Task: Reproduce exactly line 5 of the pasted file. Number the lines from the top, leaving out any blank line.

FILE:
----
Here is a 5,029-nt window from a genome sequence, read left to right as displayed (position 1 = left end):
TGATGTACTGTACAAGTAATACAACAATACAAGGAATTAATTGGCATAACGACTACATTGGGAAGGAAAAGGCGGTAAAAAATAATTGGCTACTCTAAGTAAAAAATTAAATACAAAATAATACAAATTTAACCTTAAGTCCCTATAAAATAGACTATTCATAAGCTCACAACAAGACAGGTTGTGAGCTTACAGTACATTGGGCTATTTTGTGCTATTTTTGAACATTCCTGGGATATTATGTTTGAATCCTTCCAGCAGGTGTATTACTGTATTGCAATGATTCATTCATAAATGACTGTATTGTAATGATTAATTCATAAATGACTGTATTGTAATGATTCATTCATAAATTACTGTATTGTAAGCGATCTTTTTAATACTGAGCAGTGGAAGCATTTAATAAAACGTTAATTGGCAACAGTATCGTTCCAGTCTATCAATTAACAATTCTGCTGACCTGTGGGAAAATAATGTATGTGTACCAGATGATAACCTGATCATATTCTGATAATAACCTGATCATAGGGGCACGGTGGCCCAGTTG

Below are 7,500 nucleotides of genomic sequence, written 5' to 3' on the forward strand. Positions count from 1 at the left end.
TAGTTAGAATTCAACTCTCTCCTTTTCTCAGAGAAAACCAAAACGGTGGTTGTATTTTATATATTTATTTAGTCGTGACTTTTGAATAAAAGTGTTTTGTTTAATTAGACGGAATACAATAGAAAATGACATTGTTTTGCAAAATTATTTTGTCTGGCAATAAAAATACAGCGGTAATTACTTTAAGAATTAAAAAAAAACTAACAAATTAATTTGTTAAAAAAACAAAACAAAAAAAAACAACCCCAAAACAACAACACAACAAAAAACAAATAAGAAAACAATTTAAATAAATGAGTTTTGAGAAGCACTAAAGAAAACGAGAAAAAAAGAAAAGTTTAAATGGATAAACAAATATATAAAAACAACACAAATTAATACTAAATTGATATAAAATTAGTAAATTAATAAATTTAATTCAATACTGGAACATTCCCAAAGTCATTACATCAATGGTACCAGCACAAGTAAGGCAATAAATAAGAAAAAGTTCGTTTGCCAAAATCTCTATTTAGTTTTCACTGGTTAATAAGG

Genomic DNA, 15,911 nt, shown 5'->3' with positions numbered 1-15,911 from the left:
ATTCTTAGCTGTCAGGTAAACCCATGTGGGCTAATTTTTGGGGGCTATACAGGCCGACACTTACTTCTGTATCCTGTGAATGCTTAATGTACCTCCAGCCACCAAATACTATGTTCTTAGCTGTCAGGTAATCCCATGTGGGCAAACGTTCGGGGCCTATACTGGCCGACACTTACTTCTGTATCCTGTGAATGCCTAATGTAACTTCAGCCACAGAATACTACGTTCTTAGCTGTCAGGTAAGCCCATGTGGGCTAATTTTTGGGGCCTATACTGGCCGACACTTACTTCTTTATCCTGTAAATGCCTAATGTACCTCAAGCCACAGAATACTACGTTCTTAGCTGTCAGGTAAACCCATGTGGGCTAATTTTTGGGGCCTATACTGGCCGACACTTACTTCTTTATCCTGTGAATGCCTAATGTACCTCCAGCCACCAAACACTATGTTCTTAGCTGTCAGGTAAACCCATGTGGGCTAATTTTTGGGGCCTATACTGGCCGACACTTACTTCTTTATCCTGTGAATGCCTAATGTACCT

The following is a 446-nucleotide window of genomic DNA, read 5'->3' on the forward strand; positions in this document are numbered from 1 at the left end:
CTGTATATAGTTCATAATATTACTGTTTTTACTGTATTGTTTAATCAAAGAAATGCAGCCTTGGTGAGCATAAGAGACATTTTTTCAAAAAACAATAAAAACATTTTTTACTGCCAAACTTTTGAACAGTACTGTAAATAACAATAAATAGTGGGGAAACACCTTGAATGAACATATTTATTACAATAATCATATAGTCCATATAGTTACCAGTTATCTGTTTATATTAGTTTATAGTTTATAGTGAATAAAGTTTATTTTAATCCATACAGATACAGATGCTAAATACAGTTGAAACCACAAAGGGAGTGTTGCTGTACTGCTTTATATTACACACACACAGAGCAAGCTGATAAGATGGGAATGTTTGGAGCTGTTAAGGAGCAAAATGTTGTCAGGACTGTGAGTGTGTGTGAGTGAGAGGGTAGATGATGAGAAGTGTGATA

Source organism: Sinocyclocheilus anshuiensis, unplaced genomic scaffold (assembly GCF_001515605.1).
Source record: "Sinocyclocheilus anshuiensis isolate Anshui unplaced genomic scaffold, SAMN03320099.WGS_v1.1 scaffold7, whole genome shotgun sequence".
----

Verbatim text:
Genomic DNA, 15,911 nt, shown 5'->3' with positions numbered 1-15,911 from the left: